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AP’s evidence-free story on ‘baby box’ giveaway suggests company had an inventive marketing success


3 Star

Forget cribs. A cardboard box may be the safest place for your baby to sleep

Our Review Summary

Hospitals in New Jersey and Ohio and in a few cities across the United States are giving away cardboard boxes to parents of newborns as part of an effort to decrease accidental infant deaths by providing an uncluttered place for the child to sleep.

This story about the initiative does not include any research results about these boxes, but implies that they are making babies safer without evidence. Parents may learn more about infant sleep safety when they watch some videos as part of getting their box. We wish the story had directly asked the for-profit company how it can afford to give these boxes away and how it makes money. Are the boxes a loss leader for other products the company hopes to sell? Is the information collected by Baby Box sold to companies who want to market to these parents? Readers want to know how this works and whether the boxes really are “free” or come with hidden costs. An outside expert would have been helpful here, too, perhaps providing insight into what constitutes safe sleeping and how the boxes might be an aid, or whether other factors might be at play.

In Finland, the gift of a box to parents is credited with helping decrease infant sleeping deaths, but it could also be that national health insurance and better care for pregnant women and new mothers also contributed.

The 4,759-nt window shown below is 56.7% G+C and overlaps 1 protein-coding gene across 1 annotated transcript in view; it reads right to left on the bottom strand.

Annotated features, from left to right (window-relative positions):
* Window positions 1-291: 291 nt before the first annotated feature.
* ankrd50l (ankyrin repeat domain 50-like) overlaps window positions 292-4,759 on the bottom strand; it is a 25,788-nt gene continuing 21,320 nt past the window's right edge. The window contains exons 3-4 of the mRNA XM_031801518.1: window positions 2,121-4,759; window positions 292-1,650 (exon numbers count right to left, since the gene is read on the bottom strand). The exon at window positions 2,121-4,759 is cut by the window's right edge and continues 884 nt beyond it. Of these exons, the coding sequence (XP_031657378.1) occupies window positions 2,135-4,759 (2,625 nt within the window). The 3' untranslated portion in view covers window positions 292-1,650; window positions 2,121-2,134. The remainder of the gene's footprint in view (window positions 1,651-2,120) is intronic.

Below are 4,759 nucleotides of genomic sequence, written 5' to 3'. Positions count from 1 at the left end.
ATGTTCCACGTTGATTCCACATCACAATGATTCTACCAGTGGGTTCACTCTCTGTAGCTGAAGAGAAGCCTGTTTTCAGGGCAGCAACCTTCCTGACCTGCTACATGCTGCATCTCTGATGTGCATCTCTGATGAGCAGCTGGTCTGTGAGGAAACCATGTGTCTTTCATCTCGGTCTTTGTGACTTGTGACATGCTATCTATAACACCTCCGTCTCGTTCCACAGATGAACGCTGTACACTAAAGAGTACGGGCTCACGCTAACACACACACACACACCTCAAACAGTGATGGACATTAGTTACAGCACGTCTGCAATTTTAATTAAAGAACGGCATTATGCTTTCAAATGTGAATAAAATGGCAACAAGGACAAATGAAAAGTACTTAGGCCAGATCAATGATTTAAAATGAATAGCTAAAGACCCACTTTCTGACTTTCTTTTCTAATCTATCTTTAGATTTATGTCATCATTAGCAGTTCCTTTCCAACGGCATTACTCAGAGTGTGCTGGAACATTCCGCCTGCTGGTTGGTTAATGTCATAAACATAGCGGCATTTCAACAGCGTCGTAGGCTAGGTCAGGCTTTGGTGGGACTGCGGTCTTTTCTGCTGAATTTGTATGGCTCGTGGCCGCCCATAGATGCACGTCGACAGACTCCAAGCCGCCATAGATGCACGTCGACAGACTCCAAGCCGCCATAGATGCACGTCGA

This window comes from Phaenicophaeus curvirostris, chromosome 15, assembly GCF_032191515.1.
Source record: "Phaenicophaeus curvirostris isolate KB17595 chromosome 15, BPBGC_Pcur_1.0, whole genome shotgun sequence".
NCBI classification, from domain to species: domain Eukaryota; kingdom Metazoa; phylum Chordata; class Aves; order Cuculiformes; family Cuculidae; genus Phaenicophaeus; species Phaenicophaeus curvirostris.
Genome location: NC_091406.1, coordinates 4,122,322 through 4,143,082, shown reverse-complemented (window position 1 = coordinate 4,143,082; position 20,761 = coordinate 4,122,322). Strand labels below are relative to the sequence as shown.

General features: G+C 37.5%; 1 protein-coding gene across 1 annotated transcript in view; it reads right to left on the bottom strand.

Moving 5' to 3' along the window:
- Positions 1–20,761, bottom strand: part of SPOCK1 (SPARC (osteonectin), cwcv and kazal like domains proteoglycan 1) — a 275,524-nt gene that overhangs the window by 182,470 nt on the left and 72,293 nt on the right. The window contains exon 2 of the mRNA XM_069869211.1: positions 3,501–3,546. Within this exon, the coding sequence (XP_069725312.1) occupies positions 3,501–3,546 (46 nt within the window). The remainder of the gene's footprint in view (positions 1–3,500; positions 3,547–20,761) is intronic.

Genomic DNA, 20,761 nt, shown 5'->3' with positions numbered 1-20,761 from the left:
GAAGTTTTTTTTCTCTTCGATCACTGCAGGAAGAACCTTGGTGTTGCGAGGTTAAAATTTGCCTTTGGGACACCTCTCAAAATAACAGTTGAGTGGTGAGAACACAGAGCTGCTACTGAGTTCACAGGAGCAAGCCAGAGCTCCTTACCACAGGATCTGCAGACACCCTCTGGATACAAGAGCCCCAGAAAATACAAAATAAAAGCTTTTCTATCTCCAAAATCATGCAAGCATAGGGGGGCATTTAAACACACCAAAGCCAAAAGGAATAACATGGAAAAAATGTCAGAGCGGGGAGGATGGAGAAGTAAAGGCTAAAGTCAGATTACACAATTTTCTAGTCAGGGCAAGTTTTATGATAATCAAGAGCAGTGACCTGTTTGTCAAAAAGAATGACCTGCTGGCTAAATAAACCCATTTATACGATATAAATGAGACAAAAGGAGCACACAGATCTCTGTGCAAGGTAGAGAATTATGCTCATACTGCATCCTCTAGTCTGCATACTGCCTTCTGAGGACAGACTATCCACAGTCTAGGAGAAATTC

Why This Matters

Sudden unexplained infant death, SUID, occurred about 3,700 times in the United States during 2015, according to the Centers for Disease Control and Prevention (CDC). SUID refers to the sudden death of an infant for no obvious cause. Within that number are both children whose cause of death is never explained and children who may have smothered in bedclothes and whose cause of death is explained. This heartbreaking loss of children is the number one cause of death in that age group.

What this story claims is that the cardboard boxes distributed for free from a for-profit company are proven to reduce risk of SUID. But the story offers no proof. A closer look reveals that parent education may be the key — not the box — and parents benefit from understanding how to keep their child’s sleeping place uncluttered. We wish the story had given a reference to any research and quoted more experts.

An article on baby boxes by NBC News offers a more complete story. It still does not offer any evidence that the baby boxes given out in the United States are having a risk-reduction impact, but it explains why European countries give out boxes and that their rates of death are lower. It also expands on alternative recommendations for providing a safer sleeping environment for newborns.


Does the story adequately discuss the costs of the intervention?